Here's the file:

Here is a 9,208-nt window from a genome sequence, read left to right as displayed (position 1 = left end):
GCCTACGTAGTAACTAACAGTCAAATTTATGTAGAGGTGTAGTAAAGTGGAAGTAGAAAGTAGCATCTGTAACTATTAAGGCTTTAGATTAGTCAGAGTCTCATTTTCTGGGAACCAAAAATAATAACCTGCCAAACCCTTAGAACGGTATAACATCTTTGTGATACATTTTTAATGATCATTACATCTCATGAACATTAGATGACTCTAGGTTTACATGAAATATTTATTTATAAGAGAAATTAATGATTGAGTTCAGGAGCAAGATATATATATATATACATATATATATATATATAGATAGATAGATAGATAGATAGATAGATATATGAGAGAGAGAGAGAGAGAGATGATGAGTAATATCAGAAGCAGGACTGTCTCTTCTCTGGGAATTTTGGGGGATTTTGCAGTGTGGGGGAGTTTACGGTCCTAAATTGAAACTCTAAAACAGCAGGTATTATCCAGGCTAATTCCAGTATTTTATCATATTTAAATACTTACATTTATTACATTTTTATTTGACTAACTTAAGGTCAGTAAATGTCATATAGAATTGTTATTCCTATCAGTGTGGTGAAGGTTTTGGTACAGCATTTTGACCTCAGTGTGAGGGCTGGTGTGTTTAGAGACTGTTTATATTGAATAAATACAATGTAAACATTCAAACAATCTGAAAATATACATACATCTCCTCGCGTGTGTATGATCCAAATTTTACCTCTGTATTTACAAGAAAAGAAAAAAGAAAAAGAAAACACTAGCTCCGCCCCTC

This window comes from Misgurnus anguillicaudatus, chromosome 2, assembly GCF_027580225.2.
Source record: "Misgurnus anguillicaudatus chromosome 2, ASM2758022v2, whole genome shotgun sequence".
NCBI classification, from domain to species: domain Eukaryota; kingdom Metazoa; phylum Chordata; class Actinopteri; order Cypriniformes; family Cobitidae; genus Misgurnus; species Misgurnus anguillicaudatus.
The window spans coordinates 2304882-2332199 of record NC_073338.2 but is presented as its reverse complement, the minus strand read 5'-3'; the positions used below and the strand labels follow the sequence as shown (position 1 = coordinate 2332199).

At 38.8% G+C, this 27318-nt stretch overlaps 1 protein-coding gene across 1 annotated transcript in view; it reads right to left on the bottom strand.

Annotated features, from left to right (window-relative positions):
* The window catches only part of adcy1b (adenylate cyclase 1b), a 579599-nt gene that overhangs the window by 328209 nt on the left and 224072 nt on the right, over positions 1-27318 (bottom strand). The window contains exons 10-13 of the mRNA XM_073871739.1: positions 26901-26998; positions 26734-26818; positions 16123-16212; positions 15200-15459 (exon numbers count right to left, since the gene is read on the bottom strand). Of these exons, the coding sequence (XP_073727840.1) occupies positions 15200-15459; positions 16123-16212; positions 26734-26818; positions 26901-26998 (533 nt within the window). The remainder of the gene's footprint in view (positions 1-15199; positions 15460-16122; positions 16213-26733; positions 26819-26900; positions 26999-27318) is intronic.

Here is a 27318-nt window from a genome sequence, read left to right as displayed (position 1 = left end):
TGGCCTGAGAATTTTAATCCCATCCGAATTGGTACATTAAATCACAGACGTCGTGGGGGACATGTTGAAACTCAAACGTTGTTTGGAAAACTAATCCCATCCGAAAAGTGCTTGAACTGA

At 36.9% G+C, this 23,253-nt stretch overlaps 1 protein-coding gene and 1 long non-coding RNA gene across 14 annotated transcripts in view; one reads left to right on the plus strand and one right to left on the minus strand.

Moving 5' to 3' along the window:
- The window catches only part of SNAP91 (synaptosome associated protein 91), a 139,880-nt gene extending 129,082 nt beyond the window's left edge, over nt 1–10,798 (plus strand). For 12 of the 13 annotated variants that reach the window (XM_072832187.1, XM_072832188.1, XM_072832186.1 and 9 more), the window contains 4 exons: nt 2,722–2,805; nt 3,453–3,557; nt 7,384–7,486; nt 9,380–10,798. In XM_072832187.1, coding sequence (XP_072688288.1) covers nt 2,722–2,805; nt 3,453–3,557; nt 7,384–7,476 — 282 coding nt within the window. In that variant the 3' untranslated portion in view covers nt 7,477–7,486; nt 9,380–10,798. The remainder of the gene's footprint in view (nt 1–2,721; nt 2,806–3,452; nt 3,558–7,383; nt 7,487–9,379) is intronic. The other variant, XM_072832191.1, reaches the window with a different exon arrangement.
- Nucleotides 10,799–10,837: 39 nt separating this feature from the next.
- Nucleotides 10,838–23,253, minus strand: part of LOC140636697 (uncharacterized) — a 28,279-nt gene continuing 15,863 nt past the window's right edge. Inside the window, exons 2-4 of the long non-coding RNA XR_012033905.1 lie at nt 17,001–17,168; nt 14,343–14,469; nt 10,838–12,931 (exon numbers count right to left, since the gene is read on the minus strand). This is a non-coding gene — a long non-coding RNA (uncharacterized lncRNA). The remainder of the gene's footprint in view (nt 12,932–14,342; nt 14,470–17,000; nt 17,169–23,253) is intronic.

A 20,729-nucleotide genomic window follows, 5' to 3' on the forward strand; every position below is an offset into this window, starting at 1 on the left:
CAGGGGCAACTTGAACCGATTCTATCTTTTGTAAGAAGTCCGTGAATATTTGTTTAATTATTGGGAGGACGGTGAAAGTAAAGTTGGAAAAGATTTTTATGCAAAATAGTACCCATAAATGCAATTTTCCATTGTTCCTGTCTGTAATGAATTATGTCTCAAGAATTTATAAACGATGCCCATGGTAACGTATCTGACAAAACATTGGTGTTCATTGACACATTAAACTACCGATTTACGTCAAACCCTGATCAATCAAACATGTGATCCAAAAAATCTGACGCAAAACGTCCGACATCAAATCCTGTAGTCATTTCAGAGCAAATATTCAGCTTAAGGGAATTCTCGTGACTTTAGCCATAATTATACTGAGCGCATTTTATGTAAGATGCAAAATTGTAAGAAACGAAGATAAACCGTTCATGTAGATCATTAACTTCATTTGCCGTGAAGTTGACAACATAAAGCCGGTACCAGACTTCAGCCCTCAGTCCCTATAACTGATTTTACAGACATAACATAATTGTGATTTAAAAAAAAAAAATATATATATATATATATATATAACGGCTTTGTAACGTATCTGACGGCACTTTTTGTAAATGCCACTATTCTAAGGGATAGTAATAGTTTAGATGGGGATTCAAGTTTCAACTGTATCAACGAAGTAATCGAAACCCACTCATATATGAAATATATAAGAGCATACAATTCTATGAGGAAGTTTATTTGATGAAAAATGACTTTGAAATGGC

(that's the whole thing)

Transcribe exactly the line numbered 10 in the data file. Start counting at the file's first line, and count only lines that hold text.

Here is a 27318-nt window from a genome sequence, read left to right as displayed (position 1 = left end):